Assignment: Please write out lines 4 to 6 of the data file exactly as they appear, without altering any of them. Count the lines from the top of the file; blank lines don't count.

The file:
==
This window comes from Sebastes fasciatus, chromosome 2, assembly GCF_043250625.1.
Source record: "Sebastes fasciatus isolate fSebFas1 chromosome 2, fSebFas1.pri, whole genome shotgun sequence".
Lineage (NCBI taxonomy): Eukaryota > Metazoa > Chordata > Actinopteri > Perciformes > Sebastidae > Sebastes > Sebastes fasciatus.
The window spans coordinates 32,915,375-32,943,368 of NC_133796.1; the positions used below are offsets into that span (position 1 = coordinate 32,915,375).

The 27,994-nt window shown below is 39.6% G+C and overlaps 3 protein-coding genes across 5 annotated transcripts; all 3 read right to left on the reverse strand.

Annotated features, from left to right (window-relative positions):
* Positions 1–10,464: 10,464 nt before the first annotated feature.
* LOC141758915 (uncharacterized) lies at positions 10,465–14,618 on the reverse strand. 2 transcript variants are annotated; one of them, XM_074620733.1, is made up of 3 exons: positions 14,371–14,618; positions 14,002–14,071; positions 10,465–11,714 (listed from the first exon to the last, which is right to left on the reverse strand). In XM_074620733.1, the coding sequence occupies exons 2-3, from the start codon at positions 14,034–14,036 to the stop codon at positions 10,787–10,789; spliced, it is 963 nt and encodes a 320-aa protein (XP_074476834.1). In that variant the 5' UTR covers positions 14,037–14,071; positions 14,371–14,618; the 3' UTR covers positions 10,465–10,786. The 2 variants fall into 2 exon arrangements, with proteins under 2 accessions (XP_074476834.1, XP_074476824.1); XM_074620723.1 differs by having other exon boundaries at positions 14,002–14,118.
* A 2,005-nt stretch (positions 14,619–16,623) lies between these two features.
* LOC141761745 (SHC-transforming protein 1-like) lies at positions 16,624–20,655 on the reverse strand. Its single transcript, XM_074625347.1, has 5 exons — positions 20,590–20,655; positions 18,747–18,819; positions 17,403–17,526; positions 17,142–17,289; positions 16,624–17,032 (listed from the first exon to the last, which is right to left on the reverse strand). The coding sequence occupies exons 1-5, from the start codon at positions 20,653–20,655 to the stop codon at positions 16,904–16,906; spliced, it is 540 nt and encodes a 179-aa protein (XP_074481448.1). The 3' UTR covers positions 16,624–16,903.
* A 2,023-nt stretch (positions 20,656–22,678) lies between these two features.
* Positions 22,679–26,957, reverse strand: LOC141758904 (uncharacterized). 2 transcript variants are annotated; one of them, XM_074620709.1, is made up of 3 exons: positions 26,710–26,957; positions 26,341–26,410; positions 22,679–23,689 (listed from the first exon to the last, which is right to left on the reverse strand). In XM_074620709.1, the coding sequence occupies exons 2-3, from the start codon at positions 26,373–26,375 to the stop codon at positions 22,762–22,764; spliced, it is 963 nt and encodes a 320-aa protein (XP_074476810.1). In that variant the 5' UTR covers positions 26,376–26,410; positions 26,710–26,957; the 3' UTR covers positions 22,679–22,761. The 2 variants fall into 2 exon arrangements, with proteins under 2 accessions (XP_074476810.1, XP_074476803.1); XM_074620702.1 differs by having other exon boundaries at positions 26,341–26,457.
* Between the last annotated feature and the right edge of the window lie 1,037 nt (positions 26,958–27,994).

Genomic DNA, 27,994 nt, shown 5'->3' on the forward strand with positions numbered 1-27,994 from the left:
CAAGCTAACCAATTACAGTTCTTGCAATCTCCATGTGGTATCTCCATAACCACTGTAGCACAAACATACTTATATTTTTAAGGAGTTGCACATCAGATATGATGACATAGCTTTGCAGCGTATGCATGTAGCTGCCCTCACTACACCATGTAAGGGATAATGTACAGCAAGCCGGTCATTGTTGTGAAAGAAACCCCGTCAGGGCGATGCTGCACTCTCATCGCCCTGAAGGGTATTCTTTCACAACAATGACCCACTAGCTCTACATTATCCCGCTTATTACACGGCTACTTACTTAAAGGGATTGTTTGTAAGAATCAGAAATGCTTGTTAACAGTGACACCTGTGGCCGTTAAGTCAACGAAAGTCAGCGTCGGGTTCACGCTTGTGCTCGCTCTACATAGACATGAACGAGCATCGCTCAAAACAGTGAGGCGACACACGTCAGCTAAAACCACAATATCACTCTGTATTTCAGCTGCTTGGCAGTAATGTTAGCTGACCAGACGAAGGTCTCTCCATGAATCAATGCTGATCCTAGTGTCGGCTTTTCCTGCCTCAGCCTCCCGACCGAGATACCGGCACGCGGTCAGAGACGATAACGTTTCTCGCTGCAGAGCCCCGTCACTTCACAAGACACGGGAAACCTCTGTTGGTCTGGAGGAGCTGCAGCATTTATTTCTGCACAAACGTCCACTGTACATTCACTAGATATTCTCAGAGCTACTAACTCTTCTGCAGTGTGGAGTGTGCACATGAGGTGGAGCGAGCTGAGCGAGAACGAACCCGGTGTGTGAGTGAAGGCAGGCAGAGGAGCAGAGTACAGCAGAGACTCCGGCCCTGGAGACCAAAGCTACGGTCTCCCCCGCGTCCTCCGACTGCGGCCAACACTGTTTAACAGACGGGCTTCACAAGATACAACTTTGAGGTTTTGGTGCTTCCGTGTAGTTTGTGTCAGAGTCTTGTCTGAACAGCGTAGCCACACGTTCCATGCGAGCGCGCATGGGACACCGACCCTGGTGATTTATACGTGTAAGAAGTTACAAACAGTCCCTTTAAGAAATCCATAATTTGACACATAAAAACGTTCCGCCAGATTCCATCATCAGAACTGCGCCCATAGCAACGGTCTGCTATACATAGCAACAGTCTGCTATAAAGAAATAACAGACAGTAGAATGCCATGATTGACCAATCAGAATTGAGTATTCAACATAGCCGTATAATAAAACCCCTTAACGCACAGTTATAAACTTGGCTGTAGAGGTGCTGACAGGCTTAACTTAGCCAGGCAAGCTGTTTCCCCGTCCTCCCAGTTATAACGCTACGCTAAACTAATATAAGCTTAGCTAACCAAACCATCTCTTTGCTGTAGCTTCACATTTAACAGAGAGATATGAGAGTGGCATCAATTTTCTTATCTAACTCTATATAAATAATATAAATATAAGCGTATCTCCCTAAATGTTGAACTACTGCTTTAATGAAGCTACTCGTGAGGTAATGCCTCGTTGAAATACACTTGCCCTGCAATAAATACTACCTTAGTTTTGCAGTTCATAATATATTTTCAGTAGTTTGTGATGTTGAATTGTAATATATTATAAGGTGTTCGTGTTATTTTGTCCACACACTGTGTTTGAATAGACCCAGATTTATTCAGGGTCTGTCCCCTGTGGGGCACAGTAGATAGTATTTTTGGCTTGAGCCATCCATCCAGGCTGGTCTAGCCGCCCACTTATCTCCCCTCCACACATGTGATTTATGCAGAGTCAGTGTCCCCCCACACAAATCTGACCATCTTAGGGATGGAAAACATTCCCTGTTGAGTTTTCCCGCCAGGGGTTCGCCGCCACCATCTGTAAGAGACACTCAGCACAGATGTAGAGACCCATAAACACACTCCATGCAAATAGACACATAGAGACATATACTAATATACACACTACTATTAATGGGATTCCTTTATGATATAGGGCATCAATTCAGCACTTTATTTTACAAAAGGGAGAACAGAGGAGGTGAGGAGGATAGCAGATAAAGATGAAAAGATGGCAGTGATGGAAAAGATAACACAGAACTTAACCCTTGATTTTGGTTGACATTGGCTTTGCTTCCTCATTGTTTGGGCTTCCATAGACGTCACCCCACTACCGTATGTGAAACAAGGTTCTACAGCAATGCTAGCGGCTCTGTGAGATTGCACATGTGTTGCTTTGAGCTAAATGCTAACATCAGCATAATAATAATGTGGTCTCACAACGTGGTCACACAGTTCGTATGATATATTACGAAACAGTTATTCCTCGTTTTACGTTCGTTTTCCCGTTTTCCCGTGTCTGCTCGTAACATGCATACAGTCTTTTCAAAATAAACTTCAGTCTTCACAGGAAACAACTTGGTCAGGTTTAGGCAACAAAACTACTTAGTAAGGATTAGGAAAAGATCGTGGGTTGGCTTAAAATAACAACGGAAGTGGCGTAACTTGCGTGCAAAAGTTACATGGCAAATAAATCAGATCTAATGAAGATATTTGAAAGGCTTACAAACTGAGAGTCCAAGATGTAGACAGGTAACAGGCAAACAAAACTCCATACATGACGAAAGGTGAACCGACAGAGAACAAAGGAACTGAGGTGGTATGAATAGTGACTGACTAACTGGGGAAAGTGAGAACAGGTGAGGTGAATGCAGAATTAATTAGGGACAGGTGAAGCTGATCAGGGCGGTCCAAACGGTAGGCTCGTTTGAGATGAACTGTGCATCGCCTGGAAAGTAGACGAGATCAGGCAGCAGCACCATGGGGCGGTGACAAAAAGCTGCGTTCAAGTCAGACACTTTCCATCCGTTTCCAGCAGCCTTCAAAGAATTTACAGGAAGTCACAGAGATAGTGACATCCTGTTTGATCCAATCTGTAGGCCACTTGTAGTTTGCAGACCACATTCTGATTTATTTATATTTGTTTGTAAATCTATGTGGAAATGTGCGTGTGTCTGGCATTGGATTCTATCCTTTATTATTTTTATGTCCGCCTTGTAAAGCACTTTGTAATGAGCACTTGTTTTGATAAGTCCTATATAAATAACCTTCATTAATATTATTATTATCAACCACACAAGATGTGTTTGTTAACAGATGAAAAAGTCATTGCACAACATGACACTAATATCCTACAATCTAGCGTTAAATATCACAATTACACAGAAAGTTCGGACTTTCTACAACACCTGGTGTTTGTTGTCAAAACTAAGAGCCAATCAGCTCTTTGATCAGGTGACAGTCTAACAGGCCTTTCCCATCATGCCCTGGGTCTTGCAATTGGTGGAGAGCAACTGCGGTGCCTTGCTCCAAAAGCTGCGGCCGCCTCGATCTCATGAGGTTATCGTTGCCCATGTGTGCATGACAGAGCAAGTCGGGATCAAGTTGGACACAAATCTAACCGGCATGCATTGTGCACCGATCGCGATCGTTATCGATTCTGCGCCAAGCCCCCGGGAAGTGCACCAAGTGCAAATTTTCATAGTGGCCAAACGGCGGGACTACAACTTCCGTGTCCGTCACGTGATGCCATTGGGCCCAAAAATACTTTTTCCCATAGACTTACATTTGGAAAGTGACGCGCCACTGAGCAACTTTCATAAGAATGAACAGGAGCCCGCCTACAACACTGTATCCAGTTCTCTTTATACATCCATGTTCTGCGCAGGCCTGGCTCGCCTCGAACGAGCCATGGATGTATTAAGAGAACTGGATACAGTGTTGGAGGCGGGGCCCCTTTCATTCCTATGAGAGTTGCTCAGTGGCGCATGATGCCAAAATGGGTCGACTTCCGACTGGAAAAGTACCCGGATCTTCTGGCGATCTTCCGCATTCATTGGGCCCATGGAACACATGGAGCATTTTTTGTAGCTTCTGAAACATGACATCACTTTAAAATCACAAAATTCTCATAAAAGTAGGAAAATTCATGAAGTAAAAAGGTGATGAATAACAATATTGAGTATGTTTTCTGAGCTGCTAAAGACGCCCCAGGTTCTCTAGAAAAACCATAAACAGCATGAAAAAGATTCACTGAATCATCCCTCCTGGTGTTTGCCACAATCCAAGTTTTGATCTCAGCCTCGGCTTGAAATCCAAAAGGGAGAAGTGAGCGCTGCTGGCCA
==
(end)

The window spans coordinates 32,915,375-32,943,368 of NC_133796.1; the positions used below are offsets into that span (position 1 = coordinate 32,915,375).

The 27,994-nt window shown below is 39.6% G+C and overlaps 3 protein-coding genes across 5 annotated transcripts; all 3 read right to left on the reverse strand.

Annotated features, from left to right (window-relative positions):